The Middle Colonies

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What challenges did middle colony settlers face and how did they overcome them?

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There were several obstacles that the Middle Colonies faced. One obstacle was dealing with the Native Americans who had control of the land. In the beginning, the settlers did establish some friendly relations with some Native Americans, such as with the Iroquois. As time passed, there was a growing distrust between the Native Americans and the British settlers because the Native Americans felt the British wanted to take over their land and the lucrative fur trade. Many settlers had to accept that the threat of Native American attacks was real.

The people of the Middle Colonies also had to learn to survive in these new lands. The climate could be harsh, especially during the cold winter months. They also had to learn what crops they could grow. Fortunately, the soil was very fertile, which helped with the growing of crops such as wheat. Additionally, those who settled in New York and New Jersey were able to establish manufacturing, lumbering, and trade as main economic activities.

There were people of different religions and backgrounds who settled in the Middle Colonies. While this could have been an issue for the settlers, religious freedom was tolerated and encouraged, and people accepted the differences of each group living in the Middle Colonies.

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The settlers in the Middle colonies had to overcome problems in their relationship with the region's indigenous peoples, though in Pennsylvania the Native Americans were treated much more fairly than in other places, as the colonists were told to pay fair value for the land by the founder, William Penn. In upstate New York, the Iroquois and Huron tribes would often go to war against the colonists to prevent their spread into that region. Upstate New York saw some of the heaviest fighting of the French and Indian War. The colonists in the region also lived with the constant worry that French Canadians would come down during a time of war.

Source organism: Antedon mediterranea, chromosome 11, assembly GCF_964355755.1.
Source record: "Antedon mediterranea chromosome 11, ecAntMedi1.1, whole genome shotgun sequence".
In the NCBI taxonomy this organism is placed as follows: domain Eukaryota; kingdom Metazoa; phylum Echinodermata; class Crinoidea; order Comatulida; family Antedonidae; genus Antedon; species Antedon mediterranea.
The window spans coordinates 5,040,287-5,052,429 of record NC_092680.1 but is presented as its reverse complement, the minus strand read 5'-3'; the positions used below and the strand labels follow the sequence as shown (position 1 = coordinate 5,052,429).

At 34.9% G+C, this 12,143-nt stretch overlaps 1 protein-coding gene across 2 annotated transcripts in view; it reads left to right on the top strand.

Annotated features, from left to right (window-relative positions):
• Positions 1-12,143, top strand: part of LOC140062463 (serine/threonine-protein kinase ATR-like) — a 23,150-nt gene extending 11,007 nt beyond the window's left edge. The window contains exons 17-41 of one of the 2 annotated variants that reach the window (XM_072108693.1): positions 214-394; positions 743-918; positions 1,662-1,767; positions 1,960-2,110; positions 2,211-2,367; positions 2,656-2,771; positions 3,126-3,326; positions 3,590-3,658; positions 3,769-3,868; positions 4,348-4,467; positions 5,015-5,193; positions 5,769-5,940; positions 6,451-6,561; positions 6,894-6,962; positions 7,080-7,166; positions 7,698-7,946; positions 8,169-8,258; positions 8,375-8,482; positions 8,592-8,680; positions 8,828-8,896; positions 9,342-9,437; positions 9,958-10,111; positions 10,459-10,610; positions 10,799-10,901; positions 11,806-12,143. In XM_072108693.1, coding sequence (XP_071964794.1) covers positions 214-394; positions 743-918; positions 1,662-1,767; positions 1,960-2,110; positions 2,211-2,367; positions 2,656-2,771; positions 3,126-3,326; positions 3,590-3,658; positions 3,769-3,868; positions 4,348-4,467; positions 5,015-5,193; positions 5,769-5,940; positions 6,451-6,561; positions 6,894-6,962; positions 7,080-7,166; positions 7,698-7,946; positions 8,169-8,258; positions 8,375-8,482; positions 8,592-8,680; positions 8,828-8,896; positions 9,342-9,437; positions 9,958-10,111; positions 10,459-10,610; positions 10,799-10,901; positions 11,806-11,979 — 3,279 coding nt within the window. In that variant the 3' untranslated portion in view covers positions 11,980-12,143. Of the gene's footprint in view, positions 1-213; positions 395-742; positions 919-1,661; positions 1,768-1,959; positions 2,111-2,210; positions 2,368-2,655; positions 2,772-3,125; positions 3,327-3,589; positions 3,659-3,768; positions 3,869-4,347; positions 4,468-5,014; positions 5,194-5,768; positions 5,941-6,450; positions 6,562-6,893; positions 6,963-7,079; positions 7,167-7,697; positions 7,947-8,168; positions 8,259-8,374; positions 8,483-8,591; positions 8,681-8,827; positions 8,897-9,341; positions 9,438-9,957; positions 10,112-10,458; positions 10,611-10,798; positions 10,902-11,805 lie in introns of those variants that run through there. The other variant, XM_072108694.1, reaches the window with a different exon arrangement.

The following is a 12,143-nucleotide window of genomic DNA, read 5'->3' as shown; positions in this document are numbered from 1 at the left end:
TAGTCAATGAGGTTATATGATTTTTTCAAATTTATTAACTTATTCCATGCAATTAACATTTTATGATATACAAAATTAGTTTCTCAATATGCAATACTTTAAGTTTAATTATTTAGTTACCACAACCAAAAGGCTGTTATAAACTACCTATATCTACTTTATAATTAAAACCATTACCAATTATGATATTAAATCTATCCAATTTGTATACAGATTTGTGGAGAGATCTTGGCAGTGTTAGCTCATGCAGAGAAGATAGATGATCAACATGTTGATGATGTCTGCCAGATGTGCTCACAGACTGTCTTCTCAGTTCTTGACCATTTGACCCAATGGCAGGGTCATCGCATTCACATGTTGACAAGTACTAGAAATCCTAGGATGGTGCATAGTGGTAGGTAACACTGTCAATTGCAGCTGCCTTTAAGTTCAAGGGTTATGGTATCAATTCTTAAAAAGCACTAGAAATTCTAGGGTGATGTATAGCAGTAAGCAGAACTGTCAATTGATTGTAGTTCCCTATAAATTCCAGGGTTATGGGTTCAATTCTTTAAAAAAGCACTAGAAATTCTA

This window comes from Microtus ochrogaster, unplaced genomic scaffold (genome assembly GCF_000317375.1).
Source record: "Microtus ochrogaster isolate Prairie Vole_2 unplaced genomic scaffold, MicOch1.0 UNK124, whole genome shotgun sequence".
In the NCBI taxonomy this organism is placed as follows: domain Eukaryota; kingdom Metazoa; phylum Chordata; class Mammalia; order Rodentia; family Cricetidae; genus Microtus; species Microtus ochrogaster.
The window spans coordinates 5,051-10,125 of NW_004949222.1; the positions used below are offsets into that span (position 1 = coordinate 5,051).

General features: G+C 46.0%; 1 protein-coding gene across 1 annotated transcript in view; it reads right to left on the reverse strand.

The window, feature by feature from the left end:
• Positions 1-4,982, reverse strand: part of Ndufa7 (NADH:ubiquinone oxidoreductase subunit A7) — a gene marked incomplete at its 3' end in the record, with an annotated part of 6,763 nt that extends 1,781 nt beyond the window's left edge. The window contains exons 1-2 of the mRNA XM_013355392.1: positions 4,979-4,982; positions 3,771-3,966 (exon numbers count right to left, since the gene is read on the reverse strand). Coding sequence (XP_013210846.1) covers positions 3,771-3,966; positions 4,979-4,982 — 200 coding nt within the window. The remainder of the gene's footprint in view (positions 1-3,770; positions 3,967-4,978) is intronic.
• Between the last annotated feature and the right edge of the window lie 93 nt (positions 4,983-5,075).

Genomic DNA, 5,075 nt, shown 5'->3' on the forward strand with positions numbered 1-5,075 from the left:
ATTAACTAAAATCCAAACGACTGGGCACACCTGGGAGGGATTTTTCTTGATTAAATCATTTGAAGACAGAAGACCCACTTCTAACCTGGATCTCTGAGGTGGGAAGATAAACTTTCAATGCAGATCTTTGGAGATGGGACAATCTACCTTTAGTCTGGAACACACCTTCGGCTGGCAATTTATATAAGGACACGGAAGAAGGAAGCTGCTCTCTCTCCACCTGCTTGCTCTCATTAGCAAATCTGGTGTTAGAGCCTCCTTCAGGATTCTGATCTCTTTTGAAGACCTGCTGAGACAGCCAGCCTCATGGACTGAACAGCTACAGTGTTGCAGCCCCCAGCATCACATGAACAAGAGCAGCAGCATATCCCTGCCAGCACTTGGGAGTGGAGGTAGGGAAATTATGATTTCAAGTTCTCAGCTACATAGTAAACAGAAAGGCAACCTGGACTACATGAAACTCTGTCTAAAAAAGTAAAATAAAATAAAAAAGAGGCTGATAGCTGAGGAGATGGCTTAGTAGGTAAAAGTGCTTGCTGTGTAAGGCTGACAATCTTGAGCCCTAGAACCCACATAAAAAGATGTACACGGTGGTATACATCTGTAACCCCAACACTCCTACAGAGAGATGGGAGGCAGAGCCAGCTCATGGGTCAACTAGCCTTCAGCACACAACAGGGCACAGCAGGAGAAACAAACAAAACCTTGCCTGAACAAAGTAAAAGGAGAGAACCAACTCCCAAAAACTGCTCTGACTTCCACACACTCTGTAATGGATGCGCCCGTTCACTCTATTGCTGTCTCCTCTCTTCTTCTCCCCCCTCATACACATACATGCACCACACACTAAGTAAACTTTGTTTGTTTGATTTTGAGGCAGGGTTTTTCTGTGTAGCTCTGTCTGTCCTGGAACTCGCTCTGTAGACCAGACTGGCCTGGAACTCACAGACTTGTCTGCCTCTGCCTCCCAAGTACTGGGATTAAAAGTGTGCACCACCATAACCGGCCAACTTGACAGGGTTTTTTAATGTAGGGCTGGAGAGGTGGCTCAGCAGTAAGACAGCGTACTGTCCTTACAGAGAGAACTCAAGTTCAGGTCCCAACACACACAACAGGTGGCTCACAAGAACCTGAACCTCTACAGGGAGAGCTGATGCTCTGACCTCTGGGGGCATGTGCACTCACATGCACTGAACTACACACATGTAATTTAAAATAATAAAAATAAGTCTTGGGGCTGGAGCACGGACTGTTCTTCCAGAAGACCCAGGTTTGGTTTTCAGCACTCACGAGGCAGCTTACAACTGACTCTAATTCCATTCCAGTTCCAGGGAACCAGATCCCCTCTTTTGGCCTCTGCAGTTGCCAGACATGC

While winters could get quite cold, the Middle Colonies were known for having a good climate, and they exported food back to England. The colonies' success brought them immigrants from all over the world to the point that the English colonists developed some measure of xenophobia towards non-English speaking people. Even Benjamin Franklin wondered how German speakers in Pennsylvania would ever assimilate into mainstream colonial life.

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Settlers of the middle colonies, Pennsylvania, New York, New Jersey, and Delaware, faced many challenges including Native Americans, location, weather, religious and ethnic diversity.

The settlers had to establish relationships with the Native Americans who were firmly in control of the land.

Making the best use of the climate and the land to meet their economic needs was paramount to their survival. Northern areas of the colonies had a harsh climate with a short growing season, while the colonies located further south were more temperate. The area contained fertile farmlands, accessible shipping ports, and locations suited to manufacturing and distribution. As the colonies developed, the inhabitants learned to use the land and location efficiently.

As the colonies grew, more diverse groups of people settled there bringing with them a variety of religious beliefs and customs. These diverse groups established settlements in different areas of the colonies and within the cities. The middle colonies became more tolerant of a variety of religions and ethnic backgrounds than either the northern or southern colonies. Because there were so many different groups, one group could not dominate the others so they learned to co-exist. 

The middle colonies developed and thrived through their economic and social diversity and wise use of natural resources.

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